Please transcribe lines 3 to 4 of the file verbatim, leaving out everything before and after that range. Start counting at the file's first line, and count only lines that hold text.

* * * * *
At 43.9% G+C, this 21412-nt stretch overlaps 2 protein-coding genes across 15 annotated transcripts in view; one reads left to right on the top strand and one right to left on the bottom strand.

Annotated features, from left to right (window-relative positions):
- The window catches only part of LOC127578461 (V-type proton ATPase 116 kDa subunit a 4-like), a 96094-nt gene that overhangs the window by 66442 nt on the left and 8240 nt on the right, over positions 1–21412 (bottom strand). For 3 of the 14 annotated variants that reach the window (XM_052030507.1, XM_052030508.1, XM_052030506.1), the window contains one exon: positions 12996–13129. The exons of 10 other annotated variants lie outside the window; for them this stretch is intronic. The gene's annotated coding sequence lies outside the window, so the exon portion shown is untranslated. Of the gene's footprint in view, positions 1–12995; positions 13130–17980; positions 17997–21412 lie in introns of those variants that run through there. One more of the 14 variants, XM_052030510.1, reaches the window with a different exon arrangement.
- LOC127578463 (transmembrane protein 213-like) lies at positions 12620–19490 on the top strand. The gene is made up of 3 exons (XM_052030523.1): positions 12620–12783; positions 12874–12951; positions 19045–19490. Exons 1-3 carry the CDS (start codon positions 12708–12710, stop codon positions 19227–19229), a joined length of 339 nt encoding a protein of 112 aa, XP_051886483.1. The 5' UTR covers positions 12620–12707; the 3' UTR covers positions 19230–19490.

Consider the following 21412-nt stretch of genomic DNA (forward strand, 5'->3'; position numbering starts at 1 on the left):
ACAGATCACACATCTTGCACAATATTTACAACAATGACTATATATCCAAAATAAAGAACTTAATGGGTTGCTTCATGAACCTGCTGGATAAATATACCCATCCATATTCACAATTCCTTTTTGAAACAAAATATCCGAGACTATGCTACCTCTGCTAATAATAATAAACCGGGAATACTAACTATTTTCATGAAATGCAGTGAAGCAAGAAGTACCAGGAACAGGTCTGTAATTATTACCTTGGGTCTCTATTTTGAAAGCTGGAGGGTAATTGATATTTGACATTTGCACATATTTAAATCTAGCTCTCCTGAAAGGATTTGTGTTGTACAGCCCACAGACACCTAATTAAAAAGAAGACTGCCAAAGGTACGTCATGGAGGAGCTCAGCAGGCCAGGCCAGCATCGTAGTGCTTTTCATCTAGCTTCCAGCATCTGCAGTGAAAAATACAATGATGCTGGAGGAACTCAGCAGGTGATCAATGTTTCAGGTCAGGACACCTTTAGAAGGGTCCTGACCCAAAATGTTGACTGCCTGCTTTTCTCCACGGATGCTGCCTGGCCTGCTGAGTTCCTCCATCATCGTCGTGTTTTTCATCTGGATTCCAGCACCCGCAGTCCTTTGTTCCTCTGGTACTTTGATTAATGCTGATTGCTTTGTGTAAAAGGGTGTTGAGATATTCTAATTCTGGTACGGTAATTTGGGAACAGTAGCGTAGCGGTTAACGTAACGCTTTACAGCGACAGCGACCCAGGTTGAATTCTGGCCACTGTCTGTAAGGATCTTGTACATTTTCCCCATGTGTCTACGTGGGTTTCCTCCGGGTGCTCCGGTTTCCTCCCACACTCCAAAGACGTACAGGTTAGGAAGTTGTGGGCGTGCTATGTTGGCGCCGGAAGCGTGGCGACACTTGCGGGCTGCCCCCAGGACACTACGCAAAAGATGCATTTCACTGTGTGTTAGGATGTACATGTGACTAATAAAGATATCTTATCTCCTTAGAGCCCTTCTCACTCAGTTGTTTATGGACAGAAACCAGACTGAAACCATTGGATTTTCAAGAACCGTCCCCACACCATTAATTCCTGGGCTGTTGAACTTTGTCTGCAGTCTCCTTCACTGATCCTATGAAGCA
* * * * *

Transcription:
- The window catches only part of LOC127578461 (V-type proton ATPase 116 kDa subunit a 4-like), a 96094-nt gene that overhangs the window by 66442 nt on the left and 8240 nt on the right, over positions 1–21412 (bottom strand). For 3 of the 14 annotated variants that reach the window (XM_052030507.1, XM_052030508.1, XM_052030506.1), the window contains one exon: positions 12996–13129. The exons of 10 other annotated variants lie outside the window; for them this stretch is intronic. The gene's annotated coding sequence lies outside the window, so the exon portion shown is untranslated. Of the gene's footprint in view, positions 1–12995; positions 13130–17980; positions 17997–21412 lie in introns of those variants that run through there. One more of the 14 variants, XM_052030510.1, reaches the window with a different exon arrangement.
- LOC127578463 (transmembrane protein 213-like) lies at positions 12620–19490 on the top strand. The gene is made up of 3 exons (XM_052030523.1): positions 12620–12783; positions 12874–12951; positions 19045–19490. Exons 1-3 carry the CDS (start codon positions 12708–12710, stop codon positions 19227–19229), a joined length of 339 nt encoding a protein of 112 aa, XP_051886483.1. The 5' UTR covers positions 12620–12707; the 3' UTR covers positions 19230–19490.